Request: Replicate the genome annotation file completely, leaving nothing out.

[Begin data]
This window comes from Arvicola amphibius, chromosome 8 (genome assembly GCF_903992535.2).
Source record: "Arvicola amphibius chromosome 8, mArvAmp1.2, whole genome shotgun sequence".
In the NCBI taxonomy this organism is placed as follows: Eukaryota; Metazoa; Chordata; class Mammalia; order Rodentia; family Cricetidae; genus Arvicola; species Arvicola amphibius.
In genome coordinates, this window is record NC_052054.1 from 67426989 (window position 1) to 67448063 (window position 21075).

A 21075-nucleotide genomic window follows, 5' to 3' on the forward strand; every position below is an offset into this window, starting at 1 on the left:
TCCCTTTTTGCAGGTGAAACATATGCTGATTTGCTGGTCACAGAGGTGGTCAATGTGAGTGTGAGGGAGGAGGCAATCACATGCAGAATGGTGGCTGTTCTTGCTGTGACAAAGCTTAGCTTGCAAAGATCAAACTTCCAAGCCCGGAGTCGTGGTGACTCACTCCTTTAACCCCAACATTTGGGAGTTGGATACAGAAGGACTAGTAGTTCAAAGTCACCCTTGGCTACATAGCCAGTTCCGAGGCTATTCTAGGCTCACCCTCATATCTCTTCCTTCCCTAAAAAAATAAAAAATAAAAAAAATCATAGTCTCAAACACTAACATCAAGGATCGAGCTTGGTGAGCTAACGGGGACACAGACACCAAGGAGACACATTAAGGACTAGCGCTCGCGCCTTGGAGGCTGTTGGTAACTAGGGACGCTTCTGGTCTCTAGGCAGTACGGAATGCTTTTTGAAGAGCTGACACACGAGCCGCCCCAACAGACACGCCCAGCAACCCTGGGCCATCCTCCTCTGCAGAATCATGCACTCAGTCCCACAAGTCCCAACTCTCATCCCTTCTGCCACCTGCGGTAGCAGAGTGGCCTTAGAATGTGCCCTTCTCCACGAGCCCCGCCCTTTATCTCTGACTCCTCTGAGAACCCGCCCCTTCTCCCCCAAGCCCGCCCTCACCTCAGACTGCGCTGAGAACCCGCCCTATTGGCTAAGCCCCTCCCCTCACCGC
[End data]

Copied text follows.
This window comes from Arvicola amphibius, chromosome 8 (genome assembly GCF_903992535.2).
Source record: "Arvicola amphibius chromosome 8, mArvAmp1.2, whole genome shotgun sequence".
In the NCBI taxonomy this organism is placed as follows: Eukaryota; Metazoa; Chordata; class Mammalia; order Rodentia; family Cricetidae; genus Arvicola; species Arvicola amphibius.
In genome coordinates, this window is record NC_052054.1 from 67426989 (window position 1) to 67448063 (window position 21075).

A 21075-nucleotide genomic window follows, 5' to 3' on the forward strand; every position below is an offset into this window, starting at 1 on the left:
TCCCTTTTTGCAGGTGAAACATATGCTGATTTGCTGGTCACAGAGGTGGTCAATGTGAGTGTGAGGGAGGAGGCAATCACATGCAGAATGGTGGCTGTTCTTGCTGTGACAAAGCTTAGCTTGCAAAGATCAAACTTCCAAGCCCGGAGTCGTGGTGACTCACTCCTTTAACCCCAACATTTGGGAGTTGGATACAGAAGGACTAGTAGTTCAAAGTCACCCTTGGCTACATAGCCAGTTCCGAGGCTATTCTAGGCTCACCCTCATATCTCTTCCTTCCCTAAAAAAATAAAAAATAAAAAAAATCATAGTCTCAAACACTAACATCAAGGATCGAGCTTGGTGAGCTAACGGGGACACAGACACCAAGGAGACACATTAAGGACTAGCGCTCGCGCCTTGGAGGCTGTTGGTAACTAGGGACGCTTCTGGTCTCTAGGCAGTACGGAATGCTTTTTGAAGAGCTGACACACGAGCCGCCCCAACAGACACGCCCAGCAACCCTGGGCCATCCTCCTCTGCAGAATCATGCACTCAGTCCCACAAGTCCCAACTCTCATCCCTTCTGCCACCTGCGGTAGCAGAGTGGCCTTAGAATGTGCCCTTCTCCACGAGCCCCGCCCTTTATCTCTGACTCCTCTGAGAACCCGCCCCTTCTCCCCCAAGCCCGCCCTCACCTCAGACTGCGCTGAGAACCCGCCCTATTGGCTAAGCCCCTCCCCTCACCGC